One week later, Albertina Sisulu, then ANC Member of Parliament, formally nominated Mandela, on behalf of the majority party in Parliament, for President. Ramaphosa seconded the nomination. Only one candidate was nominated for President.
“Mr Chairman, I nominate Nelson Rolihlahla Mandela for election as President, thank you.”
In their own words
“Most of us had never voted before … It was quite something. I kept looking at my ballot ensuring I put the cross in the right place. [After I voted] we were monitoring the stations … and also reassuring the people standing in the long lines.”
-Frene Ginwala, then founding member of the National Women’s Coalition
“The idea of participating in a democratic election thrilled me. On the spur of the moment I decided to vote in Munsieville [the township outside Krugersdorp]. I didn’t want to make a political statement – I was just curious … Nobody questioned my presence. Standing in the ballot station augmented the new reality – there were no more apartheid boundaries.”
–Leon Wessels, then Cabinet Minister and NP negotiator at the MPNP
“This is one of the most important moments in the life of our country. I stand here before you filled with deep pride and joy – pride in the ordinary, humble people of this country. You have shown such a calm, patient determination to reclaim this country as your own, and joy that we can loudly proclaim from the rooftops – free at last!”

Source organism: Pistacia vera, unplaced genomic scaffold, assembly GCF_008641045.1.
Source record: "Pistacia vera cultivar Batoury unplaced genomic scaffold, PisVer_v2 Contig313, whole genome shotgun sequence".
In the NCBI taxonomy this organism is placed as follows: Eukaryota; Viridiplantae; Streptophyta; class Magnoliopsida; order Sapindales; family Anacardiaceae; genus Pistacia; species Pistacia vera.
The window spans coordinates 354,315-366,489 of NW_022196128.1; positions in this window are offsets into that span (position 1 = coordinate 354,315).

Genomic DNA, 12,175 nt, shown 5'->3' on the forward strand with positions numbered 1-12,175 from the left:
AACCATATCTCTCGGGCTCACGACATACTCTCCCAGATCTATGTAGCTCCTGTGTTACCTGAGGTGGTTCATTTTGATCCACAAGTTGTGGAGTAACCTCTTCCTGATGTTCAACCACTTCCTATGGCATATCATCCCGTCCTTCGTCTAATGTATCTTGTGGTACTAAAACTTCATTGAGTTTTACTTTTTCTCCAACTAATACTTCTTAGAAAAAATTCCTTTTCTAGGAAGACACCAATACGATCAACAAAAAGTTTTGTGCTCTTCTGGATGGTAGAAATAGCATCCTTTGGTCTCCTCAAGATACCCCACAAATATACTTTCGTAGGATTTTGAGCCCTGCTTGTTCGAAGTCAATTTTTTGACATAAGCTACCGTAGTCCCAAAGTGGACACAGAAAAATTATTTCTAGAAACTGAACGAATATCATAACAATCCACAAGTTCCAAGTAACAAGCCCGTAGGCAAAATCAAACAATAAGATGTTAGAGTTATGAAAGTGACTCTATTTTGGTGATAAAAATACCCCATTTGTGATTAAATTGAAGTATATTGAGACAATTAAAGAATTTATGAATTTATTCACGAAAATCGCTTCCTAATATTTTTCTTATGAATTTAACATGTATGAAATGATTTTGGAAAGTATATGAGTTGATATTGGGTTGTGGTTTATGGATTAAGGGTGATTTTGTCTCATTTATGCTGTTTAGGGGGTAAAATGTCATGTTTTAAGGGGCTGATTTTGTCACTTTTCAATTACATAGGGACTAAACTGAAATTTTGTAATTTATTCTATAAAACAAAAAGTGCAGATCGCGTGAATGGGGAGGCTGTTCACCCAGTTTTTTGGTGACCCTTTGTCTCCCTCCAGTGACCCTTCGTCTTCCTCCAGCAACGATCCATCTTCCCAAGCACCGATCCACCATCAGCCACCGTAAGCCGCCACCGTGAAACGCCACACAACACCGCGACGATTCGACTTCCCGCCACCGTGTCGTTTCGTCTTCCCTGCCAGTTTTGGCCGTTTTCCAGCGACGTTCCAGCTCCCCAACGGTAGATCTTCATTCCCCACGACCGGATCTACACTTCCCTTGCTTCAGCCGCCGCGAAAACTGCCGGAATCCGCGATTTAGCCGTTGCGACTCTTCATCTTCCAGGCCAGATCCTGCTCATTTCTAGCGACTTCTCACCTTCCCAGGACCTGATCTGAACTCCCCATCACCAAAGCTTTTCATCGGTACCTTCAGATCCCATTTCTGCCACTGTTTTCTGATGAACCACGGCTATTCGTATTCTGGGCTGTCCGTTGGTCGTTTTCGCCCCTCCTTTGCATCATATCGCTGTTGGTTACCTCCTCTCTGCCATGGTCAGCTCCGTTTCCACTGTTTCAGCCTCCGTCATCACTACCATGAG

-Nelson Mandela, in a speech of thanks to the voters
“I walked next to him as he moved around the room from table to table. He greeted each of the polling officers one by one. They seemed transfixed by his presence.”
–Gay McDougall, then African American International Observer on the IEC who accompanied Nelson Mandela to the polling station
“Despite kilometre-long queues, administrative blunders and disappointments, the party mood rarely sagged. White and black made friends in the long queues, swapping stories and bottles of refreshments. They stood patiently from dawn to dusk while the bureaucrats and politicians squabbled. The strategies, computers and cellular phones had failed. Only the unflagging human spirit made it a day to be proud of.”
-Weekly Mail & Guardian, Friday 29 April 1994
“I was 53. My grandmother had lived in Ennerdale her whole life so I went to vote there in her honour. I could have gone where the cameras were but I did not. I wanted to be with the people of Ennerdale – a coloured community. As an ANC person I wanted them to see me voting with them.”
–Barbara Masekela, then assistant to Nelson Mandela in the Office of the President
“We had to set up structures and get a whole election done in four months. We had to make the vote real for many people. Those were the days when we worked 19 hours a day and on Saturdays and Sundays. It was hard work but a phenomenal experience and it was emotionally wonderfully satisfying to do it.”
-Zak Yacoob, then member of the Independent Electoral Commission
“While we were singing Die Stem and Nkosi sikelel iAfrika we saw the new flag hoisted and the old flag lowered. This was a poignant moment, never to be forgotten.”
–Leon Wessels, then Cabinet Minister and NP negotiator at the MPNP
“It was very, very unfortunate because we joined the election at a very late hour. All the security was from other parties and the officials were from other parties, so we were the most disadvantaged.”
-Gertrude Mzizi, then IFP member and activist in Thokoza